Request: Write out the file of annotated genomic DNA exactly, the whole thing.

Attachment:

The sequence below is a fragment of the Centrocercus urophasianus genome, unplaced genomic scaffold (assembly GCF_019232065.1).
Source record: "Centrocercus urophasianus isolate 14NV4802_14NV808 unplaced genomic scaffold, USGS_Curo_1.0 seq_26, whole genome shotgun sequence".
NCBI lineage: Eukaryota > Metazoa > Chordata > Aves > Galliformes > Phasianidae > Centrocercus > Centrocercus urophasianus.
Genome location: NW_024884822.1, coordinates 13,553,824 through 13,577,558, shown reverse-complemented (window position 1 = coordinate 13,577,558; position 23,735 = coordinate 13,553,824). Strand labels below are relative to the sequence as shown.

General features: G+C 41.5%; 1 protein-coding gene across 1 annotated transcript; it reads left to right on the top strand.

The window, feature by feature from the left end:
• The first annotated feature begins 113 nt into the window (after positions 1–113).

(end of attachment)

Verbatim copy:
The sequence below is a fragment of the Centrocercus urophasianus genome, unplaced genomic scaffold (assembly GCF_019232065.1).
Source record: "Centrocercus urophasianus isolate 14NV4802_14NV808 unplaced genomic scaffold, USGS_Curo_1.0 seq_26, whole genome shotgun sequence".
NCBI lineage: Eukaryota > Metazoa > Chordata > Aves > Galliformes > Phasianidae > Centrocercus > Centrocercus urophasianus.
Genome location: NW_024884822.1, coordinates 13,553,824 through 13,577,558, shown reverse-complemented (window position 1 = coordinate 13,577,558; position 23,735 = coordinate 13,553,824). Strand labels below are relative to the sequence as shown.

General features: G+C 41.5%; 1 protein-coding gene across 1 annotated transcript; it reads left to right on the top strand.

The window, feature by feature from the left end:
• The first annotated feature begins 113 nt into the window (after positions 1–113).